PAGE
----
The origin of land vertebrates (tetrapods) has not been fully resolved. Since the discovery of the "living fossil" in 1938, Latimeria chalumnae [1,2], the last discovered surviving species of a lineage of lobe-finned fish, has generally been considered the closest living relative of the land vertebrates, the missing link between aquatic and terrestrial vertebrates. This is still the prevailing opinion in most general biology textbooks [3]. The origin of tetrapods always has considerable popular interest in public and academic fields since the legendary fish discovery. Three hypotheses have been proposed for the phylogenetic relationship: e.g., lungfish-tetrapod (Hypothesis 1, Figure 1a), coelacanth-tetrapod (Hypothesis 2, Figure 1b), or, lungfish-coelacanth sister group (Hypothesis 3, Figure 1c). The coelacanth-lungfish-tetrapod trichotomy (Figure 1d) is not generally considered a hypothesis.

thumbnailFigure 1. Four Alternative Phylogenetic Trees among Tetrapod, Coelacanth and Lungfish Lineages.

Based on comparative morphological and paleontological studies, the lungfish were historically thought to be the closest living relatives of tetrapods [4,5], but the coelacanths were purported to have that claim [1,6,7] since its discovery in 1938, whereas the coelacanths and lungfish sister group (Tree III) was also proposed [8-10].

Over the last two decades, single genes and whole mitochondrial genomes have been sequenced with a view to inferring phylogenetic relationships. Lungfish as the closest relatives of tetrapods were supported by single genes [11-15] and mitochondrial whole genomes [16-19], the coelacanth as the closest living sister group of tetrapods was preferred by single genes [20], and coelacanth-lungfish sister group relationship was suggested by the single gene [13] and the mitochondrial whole genome [17,19], while an unresolved coelacanth-lungfish-tetrapod trichotomy was shown by the 12 S rRNA gene [12].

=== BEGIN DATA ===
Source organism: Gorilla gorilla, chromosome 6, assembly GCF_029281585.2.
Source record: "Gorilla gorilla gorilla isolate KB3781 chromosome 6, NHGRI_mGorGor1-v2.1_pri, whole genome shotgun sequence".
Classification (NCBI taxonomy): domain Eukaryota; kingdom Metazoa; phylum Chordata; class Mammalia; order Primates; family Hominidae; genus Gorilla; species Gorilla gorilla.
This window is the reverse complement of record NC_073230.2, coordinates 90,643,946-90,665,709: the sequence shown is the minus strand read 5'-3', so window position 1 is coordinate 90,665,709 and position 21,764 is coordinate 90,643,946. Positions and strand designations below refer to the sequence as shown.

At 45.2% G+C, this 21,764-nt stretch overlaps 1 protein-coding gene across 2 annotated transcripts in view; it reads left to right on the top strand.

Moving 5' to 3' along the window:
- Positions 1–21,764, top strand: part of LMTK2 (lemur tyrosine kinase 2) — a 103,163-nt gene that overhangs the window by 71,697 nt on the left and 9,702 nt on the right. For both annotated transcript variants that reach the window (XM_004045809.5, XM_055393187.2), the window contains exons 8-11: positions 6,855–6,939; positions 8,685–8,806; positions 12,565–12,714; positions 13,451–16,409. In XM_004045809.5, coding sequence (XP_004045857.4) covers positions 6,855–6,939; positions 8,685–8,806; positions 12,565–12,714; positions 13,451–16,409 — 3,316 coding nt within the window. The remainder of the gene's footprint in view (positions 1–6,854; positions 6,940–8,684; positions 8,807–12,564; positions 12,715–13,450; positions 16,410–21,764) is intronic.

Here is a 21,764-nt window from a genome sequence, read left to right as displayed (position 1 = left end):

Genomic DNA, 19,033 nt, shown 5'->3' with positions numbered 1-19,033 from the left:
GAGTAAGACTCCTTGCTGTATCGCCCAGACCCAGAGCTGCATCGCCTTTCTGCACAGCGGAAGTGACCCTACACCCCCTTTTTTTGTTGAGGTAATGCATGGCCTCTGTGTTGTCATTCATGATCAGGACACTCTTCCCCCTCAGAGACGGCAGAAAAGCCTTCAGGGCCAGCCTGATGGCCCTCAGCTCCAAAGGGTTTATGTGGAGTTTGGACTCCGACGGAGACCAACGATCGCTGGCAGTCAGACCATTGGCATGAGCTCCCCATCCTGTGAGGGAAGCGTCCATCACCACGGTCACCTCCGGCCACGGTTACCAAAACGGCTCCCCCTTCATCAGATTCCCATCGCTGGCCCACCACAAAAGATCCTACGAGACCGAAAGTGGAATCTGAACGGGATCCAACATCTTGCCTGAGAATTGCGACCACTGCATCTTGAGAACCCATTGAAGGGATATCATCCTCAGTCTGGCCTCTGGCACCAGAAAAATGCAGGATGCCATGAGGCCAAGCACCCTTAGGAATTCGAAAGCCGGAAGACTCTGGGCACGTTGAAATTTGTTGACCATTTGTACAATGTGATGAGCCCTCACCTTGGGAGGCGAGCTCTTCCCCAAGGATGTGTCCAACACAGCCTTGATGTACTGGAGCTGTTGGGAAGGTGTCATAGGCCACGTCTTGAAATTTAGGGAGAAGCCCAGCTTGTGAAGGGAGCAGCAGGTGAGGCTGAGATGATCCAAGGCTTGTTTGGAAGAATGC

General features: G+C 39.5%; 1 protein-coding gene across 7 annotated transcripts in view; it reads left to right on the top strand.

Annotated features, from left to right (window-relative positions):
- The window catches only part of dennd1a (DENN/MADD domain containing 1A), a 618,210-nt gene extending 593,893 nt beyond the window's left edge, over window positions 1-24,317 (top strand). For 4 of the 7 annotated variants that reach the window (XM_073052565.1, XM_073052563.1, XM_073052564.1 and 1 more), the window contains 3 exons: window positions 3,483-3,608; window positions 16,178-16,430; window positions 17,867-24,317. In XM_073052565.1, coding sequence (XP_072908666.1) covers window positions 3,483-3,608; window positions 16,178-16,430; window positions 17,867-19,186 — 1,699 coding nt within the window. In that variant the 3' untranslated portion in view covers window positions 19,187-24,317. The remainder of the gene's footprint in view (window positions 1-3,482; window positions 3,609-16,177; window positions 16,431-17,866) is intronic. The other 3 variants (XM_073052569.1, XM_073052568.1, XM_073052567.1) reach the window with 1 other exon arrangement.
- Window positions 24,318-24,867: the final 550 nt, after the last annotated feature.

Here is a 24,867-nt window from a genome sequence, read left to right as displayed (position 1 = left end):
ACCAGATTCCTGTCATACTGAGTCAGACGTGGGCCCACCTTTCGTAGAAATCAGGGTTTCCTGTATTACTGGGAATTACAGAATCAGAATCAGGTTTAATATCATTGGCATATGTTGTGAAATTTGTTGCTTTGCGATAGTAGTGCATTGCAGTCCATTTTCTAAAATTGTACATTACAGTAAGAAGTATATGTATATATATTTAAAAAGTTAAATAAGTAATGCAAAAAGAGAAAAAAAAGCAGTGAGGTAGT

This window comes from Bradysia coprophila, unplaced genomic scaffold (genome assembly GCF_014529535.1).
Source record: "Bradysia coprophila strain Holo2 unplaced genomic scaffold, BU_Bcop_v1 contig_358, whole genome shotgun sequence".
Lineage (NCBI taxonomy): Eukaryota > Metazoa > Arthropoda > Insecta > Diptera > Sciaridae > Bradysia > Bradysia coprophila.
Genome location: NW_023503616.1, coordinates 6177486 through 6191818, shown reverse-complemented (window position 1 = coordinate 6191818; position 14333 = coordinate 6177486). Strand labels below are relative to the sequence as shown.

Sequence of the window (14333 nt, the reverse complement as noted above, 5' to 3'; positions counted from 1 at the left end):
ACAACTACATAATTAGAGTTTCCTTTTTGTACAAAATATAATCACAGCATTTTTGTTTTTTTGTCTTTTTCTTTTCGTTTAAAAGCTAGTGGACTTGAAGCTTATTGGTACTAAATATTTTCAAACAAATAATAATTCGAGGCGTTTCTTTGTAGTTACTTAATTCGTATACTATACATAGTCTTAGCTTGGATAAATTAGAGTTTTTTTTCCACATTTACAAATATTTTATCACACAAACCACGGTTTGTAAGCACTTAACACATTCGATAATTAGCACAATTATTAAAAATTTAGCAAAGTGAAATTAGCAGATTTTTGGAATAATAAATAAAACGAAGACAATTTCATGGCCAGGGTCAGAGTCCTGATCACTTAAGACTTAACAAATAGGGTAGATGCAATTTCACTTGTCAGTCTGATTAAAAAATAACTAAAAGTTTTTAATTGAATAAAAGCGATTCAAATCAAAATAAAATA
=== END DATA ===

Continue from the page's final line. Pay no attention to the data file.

Recently, this question was reinvestigated. The result using 44 genes with the concatenation genome-scale approach [21] was an unresolved trichotomy. Another from two recombination activating genes (Rag1 and Rag2) supported lungfish and not the coelacanth as the closest living relative of the tetrapods [15]. Our previous study provided strong evidence in favor of rejecting Hypothesis 2, but weak evidence to support Hypothesis 3 based on 43 genes with three common phylogenetic methods and three genome-scale approaches [22,23].

Although many morphological, paleontological and molecular phylogenetic studies have attempted to resolve this question, the results have so far not discovered unequivocal evidence as to whether either the coelacanth or the lungfish is the closest living relatives of tetrapods or that both lineages are equally closely related to tetrapods. Therefore, the origin of tetrapods continues to be debated and still is one of the longest standing major questions in vertebrate evolution.